Thirdly, I congratulate them on having apparently started the release of some of the less important internees. I read in my newspaper that 50 have lately been let out. I wish to challenge the noble Lord, Lord Brockway, in what he said, in particular in relation to the unfavourable comparison he made between internment in this country and anything which happens in the Communist States. I cannot vie with the noble Lord, Lord Brockway, in the matter of what their law is, but I have had experience of the operation of the Black List. I have seen, and examined the characters of, the persons liquidated; I have traced their bodies to the municipal rubbish heap; and I have ascertained that they gat there without charge, without defence counsel, without trial. Although that is some time ago, I must say that I think that no country can afford, in moments of great peril, to dispense entirely with internment without trial. What is wrong in this case is that the appearances were that, in a deeply divided country, one side handed to its agents, the British Army, a list of those of its enemies which it desired to be put in "clink". Although that is not true (or if it is true, it has only a small shadow of truth), that is what was thought, and that is why it is so unpopular. Of course it has been seen, as Lord Carrington said to-day, that that is an impression which must be dispersed; and every effort must be made to release those who are less important. I am sure that the noble Lord, Lord Brockway, if he were asked to decide whether to release a man who might, on release, shoot him, would say, "Yes—I do not mind". But, then, Lord Brockway is a very gallant front-line man, especially in Ireland. But suppose there was virtual certainty that this man, or group of people, would carry gelignite and blow up stores in which were women and children and other innocent persons, would noble Lords really wish to let those out? I do not know, my Lords. I would not.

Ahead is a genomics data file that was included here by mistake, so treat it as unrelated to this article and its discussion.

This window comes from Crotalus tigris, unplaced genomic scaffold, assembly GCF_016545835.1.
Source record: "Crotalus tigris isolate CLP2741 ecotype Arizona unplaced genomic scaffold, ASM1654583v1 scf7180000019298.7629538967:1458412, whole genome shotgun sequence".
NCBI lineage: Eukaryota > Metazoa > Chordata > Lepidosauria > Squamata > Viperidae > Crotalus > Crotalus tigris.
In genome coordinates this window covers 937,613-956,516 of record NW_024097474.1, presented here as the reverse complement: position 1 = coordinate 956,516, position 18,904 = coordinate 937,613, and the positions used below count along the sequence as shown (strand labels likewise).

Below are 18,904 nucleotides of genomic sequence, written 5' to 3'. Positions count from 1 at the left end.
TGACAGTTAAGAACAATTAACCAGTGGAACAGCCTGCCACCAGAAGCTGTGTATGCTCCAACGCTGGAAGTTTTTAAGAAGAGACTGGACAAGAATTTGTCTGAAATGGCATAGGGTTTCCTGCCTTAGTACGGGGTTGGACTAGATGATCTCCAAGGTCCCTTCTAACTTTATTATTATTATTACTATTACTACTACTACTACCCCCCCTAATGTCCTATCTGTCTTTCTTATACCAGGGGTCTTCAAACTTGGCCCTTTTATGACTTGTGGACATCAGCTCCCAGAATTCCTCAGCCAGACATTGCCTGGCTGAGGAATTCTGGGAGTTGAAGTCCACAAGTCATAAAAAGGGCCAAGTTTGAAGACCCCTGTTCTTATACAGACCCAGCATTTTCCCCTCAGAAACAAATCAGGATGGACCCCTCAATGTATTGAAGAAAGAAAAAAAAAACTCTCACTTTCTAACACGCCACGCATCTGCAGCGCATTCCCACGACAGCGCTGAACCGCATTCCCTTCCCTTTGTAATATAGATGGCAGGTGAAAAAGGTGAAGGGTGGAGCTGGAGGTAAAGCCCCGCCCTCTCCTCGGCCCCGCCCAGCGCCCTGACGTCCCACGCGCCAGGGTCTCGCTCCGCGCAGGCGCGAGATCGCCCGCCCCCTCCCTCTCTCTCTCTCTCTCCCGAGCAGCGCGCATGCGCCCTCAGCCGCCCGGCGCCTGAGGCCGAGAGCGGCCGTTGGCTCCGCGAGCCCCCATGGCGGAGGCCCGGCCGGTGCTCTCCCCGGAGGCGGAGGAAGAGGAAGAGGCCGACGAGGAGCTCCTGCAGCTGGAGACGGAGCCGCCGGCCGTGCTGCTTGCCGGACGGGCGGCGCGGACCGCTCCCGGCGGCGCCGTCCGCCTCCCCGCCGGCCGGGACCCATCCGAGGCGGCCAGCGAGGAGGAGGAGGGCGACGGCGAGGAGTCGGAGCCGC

My Lords, I very much appreciate what the noble Earl has said. May I just say this? I do not know of anyone in our movement who has more strongly denounced what is happening in Communist countries regarding the arrest and suppression of liberties than I have. I was opposed to that just as much as I am to anything here. All I said was that I did not know any law in those countries which was similar to the Special Powers Act.